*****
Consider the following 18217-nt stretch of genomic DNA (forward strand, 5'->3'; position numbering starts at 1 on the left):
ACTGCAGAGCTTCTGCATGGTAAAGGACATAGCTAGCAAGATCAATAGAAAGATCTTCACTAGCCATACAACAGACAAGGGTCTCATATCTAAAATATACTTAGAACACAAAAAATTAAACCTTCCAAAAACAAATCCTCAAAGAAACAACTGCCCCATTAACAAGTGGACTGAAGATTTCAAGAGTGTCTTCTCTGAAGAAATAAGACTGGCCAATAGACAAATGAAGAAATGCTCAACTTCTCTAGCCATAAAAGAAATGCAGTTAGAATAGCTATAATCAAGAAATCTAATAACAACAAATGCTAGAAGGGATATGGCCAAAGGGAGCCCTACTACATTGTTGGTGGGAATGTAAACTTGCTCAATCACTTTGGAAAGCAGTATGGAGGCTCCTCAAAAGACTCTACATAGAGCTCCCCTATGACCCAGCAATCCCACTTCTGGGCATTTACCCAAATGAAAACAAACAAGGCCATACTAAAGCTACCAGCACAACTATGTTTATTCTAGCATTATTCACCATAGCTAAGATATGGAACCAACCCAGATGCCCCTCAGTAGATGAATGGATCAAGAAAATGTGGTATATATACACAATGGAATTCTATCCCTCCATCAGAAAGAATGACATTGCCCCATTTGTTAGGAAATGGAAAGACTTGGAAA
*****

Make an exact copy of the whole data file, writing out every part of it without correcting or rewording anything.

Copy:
Consider the following 18217-nt stretch of genomic DNA (forward strand, 5'->3'; position numbering starts at 1 on the left):
ACTGCAGAGCTTCTGCATGGTAAAGGACATAGCTAGCAAGATCAATAGAAAGATCTTCACTAGCCATACAACAGACAAGGGTCTCATATCTAAAATATACTTAGAACACAAAAAATTAAACCTTCCAAAAACAAATCCTCAAAGAAACAACTGCCCCATTAACAAGTGGACTGAAGATTTCAAGAGTGTCTTCTCTGAAGAAATAAGACTGGCCAATAGACAAATGAAGAAATGCTCAACTTCTCTAGCCATAAAAGAAATGCAGTTAGAATAGCTATAATCAAGAAATCTAATAACAACAAATGCTAGAAGGGATATGGCCAAAGGGAGCCCTACTACATTGTTGGTGGGAATGTAAACTTGCTCAATCACTTTGGAAAGCAGTATGGAGGCTCCTCAAAAGACTCTACATAGAGCTCCCCTATGACCCAGCAATCCCACTTCTGGGCATTTACCCAAATGAAAACAAACAAGGCCATACTAAAGCTACCAGCACAACTATGTTTATTCTAGCATTATTCACCATAGCTAAGATATGGAACCAACCCAGATGCCCCTCAGTAGATGAATGGATCAAGAAAATGTGGTATATATACACAATGGAATTCTATCCCTCCATCAGAAAGAATGACATTGCCCCATTTGTTAGGAAATGGAAAGACTTGGAAA